Web Standards: A Question of Relevance

‘So, off to see Sir Walter Wendel Worthington?’

Everyone pauses and looks at C. I’ve just told my peer group in San Francisco that I’m off to a W3C Advisory Committee meeting and I’ve briefly explained to C and the others what the W3C is, and how it works.

He can’t resist, apparently.

‘I, Sir Walter Wendel Worthington, do bequeath my invention, the WWW…’

Everyone now laughs. I grin, despite myself. It doesn’t work that way, I protest feebly.

C’s incessant clowning aside (as an intriguing but simian insight into perception about the W3C – and I say that with affection), there have been issues of relevance about W3C’s future work that have cropped up.

When Kevin, Alla, Steve, Kimberly and I spoke at SXSW in March 2006, Marc Canter in a question from the floor wanted to know why I’d go to meetings with men in white lab coats. That is not, he claimed, how standards are made. Now admittedly, I was rambling a bit about standards and the W3C, which set me up for the question on the relevance of the consortium. And I answered by saying it is still a convenient forum where those of importance to Web developers (browser manufacturers!) are willing to come.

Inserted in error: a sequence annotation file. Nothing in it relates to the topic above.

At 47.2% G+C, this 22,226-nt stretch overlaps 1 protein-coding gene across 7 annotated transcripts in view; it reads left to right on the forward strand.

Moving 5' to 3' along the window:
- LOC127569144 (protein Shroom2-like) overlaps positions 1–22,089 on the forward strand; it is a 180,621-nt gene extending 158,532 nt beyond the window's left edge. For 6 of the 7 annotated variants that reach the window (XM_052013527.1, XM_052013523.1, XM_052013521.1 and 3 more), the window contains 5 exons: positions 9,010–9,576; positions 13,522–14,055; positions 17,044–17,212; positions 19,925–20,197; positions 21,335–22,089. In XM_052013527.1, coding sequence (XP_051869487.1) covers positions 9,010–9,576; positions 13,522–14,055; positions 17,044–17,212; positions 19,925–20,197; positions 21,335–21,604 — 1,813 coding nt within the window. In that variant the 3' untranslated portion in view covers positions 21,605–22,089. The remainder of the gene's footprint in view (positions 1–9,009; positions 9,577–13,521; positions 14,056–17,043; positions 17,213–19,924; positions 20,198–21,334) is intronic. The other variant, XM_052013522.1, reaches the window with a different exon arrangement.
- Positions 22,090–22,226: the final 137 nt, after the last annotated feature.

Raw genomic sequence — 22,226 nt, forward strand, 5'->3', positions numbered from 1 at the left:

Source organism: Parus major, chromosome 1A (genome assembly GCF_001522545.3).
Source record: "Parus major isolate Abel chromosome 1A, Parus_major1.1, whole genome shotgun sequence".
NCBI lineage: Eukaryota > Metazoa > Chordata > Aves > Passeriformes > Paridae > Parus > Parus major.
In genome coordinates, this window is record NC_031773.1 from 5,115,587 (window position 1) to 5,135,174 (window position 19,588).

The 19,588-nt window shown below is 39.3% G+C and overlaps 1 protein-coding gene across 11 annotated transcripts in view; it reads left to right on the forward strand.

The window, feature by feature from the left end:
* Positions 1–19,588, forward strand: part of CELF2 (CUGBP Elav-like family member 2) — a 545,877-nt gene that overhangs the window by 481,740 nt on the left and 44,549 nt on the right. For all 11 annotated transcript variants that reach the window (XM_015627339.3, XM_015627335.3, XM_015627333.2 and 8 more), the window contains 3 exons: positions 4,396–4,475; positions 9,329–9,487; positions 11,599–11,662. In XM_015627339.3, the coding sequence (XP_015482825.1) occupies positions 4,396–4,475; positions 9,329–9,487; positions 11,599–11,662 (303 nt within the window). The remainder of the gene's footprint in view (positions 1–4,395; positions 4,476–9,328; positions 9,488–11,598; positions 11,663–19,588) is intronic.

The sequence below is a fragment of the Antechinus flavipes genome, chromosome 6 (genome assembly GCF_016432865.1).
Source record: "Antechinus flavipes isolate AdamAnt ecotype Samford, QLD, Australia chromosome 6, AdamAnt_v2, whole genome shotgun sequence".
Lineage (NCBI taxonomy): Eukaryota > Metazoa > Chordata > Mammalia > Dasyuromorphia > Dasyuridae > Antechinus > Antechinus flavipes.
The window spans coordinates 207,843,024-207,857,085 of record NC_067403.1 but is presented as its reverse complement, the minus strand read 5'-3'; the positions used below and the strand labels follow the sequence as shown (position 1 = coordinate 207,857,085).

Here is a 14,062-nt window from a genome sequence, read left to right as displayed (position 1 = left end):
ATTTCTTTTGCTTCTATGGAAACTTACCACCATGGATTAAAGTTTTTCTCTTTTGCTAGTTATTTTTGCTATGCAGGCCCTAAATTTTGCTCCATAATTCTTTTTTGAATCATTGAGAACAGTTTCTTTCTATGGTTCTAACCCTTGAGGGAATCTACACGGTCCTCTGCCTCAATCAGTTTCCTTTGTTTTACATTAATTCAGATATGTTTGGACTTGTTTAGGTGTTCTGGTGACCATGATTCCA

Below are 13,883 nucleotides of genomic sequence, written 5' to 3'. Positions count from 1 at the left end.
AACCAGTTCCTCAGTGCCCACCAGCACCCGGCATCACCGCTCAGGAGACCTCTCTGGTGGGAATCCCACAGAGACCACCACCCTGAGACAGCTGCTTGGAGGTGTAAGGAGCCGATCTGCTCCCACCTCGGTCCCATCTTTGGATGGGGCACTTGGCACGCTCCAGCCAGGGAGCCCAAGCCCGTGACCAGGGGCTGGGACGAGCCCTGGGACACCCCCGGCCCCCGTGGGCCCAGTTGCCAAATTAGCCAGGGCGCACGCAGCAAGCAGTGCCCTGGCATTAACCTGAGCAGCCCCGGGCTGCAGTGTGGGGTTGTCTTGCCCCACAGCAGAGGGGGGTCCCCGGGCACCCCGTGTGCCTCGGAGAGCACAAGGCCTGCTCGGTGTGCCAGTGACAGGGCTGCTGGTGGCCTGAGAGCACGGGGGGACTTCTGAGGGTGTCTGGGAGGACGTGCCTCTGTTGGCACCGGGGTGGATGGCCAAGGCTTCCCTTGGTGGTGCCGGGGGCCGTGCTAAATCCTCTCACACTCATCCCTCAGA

I guess the question is how are relevant Web standards (including defacto standards, or roses by other names) made, if not under the umbrella of the W3C? Outside the enterprise (whatever the word “enterprise” really means), WS* gives way to REST-like stuff in all its incarnations. Oh, and note developments like the deprecation of the Google SOAP API in favor of the AJAX one. And who really uses XHTML2 anyway (yes, I know, but I’m talking about browsers)? The landscape has changed, sure –but it is still built on the same stack, which is W3C standards. What should W3C work on in the future?

So there have been some really, really encouraging developments, like rechartering the course for HTML. Which is great, since it is the content model nearest and dearest to us. And… it sounds like the nominated chair of the new working group is Microsoft, which for obvious reasons makes this very relevant work. Let’s not rush to conclude that anything is irrelevant.

I look forward to my travels, though they’ll be a bit draining. I’ve never been to Tokyo before.

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